With ever-increasing speeds being rolled out on mobile networks and broadband now being the standard for most domestic users, the question of how a business should connect to the internet is even more complicated than it used to be.
Here are the most important aspects of connectivity that any size business must consider before deciding whether or not a leased line is appropriate.
A huge multinational business with thousands of employees will have very different demands in comparison to a one-man start up – but any business must have a basic e-commerce strategy with a complimentary infrastructure in place in order to compete in today’s market.
One of the very basic factors to cover is uninterrupted uptime, as a loss of connectivity can mean a reduced online presence and the potential of losing new customers to competitors.
The need to know how fast your internet connection is has almost overtaken old favorites such as keeping an eye on property prices as a dinner table topic. But there’s really no denying that when it comes to online activity – faster really is better.
Recent Ofcom research suggests that the difference in speeds is narrowing for domestic customers in urban and rural areas, with average speeds now about 13.6 Mbps, compared with 22.9 Mbps in suburban areas and 33.4 Mbps in cities.
However, for a business the ability to access the best speeds has to be combined with a confidence in connection stability too.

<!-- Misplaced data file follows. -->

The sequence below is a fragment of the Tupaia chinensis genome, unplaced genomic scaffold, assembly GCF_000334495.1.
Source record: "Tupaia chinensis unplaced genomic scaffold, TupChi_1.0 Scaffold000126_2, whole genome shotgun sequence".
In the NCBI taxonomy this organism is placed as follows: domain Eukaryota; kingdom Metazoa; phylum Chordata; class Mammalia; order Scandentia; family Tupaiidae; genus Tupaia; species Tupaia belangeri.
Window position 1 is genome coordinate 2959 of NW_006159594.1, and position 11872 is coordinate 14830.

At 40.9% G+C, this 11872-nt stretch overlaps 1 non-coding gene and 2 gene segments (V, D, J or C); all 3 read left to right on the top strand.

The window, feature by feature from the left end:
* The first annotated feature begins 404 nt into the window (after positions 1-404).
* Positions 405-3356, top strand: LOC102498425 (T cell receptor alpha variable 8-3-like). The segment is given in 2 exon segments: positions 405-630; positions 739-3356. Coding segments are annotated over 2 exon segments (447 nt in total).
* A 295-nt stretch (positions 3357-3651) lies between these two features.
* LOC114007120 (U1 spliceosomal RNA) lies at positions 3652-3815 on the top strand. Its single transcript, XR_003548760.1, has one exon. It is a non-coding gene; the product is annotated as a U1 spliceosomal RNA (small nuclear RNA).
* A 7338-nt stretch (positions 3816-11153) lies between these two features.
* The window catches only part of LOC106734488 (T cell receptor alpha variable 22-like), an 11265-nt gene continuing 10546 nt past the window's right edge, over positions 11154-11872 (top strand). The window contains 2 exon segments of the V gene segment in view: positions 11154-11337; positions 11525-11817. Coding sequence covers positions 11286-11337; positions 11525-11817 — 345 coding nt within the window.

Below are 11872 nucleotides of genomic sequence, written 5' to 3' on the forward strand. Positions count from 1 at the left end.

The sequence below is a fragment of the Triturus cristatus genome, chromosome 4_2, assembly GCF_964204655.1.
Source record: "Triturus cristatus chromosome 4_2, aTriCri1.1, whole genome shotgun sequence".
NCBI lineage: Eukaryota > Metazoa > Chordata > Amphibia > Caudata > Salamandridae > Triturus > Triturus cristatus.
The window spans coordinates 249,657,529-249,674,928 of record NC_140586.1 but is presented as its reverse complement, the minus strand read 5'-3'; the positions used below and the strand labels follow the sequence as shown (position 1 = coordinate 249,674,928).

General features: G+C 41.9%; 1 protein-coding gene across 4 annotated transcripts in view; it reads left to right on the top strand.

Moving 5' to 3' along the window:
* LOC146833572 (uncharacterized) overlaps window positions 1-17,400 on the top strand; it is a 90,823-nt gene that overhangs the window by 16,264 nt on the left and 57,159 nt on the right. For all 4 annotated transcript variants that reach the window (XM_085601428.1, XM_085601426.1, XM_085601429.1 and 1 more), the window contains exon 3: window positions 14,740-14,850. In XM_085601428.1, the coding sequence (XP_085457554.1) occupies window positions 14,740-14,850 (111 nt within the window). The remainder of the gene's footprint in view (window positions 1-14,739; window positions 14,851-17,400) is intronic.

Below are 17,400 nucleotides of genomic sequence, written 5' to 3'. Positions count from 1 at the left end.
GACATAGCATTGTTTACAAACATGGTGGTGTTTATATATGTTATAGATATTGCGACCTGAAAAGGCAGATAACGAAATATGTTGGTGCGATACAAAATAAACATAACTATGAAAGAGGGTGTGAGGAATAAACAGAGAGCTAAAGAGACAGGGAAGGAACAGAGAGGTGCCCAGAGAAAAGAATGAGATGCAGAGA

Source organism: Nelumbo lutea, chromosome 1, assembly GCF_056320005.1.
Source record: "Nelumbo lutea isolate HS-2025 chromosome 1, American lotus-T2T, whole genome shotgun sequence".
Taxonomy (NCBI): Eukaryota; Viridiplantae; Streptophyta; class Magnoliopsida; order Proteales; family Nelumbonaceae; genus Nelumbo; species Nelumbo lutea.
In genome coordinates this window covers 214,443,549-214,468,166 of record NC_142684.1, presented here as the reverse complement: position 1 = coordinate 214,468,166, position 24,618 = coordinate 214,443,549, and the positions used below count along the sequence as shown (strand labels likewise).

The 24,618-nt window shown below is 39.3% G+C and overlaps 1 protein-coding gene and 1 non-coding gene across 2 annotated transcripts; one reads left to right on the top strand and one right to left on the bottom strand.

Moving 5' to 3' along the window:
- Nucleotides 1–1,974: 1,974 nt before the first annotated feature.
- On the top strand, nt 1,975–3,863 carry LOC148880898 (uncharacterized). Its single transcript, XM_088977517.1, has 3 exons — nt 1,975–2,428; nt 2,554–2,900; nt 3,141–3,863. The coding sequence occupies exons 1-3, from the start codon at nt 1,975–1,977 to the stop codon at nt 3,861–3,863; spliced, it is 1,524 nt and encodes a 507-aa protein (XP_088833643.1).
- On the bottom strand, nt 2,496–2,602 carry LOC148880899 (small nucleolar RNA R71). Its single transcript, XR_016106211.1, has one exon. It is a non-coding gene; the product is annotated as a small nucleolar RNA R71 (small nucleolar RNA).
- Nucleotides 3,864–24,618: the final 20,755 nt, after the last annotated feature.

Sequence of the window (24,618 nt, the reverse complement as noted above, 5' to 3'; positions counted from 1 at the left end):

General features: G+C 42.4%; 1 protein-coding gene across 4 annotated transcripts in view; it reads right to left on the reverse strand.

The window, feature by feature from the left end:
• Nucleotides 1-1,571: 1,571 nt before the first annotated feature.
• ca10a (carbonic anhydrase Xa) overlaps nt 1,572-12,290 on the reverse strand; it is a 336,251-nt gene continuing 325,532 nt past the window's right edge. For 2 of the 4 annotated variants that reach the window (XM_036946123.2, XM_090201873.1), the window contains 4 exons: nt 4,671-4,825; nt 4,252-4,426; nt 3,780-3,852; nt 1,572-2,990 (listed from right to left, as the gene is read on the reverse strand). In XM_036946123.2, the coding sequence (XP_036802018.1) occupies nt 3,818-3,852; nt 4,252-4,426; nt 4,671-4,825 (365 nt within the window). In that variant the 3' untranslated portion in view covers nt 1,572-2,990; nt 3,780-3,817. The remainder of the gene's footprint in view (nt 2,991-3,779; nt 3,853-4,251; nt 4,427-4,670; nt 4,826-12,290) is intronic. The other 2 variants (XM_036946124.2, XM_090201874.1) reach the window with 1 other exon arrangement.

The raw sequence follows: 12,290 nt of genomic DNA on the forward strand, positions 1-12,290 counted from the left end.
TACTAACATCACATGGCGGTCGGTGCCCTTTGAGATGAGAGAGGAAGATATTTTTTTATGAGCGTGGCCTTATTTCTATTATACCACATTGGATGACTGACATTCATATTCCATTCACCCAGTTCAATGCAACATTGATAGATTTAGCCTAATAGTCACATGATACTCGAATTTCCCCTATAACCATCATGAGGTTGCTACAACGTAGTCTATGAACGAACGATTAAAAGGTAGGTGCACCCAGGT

A big advantage of a leased-line for business use is that there is a contracted speed that is guaranteed and never drops, unlike consumer-grade internet services.
One of the main reasons for this is that a leased line is for exclusive use, whereas most broadband bottlenecks occur because shared-usage means a bandwidth throttling at periods of high activity.
So, a leased line always delivers the same speed, even at busy times, which is particularly important for businesses looking to avoid anything that might have a negative impact on customer experience.
The exclusive use of a leased line also means that security issues can be highlighted too.
Private voice and data connections can be difficult to achieve in any other way for a geographically-dispersed organization, for instance, if a company has its head office in one location and a regional office in another.
A leased line can create a single private network solution without the need for a VPN operating over potentially hackable public connections, giving it another advantage for commercial concerns.
In short, leased lines are still a worthwhile consideration for any business due to their reliability and additional security.
[Image credit: Andrew Morrell, Flickr]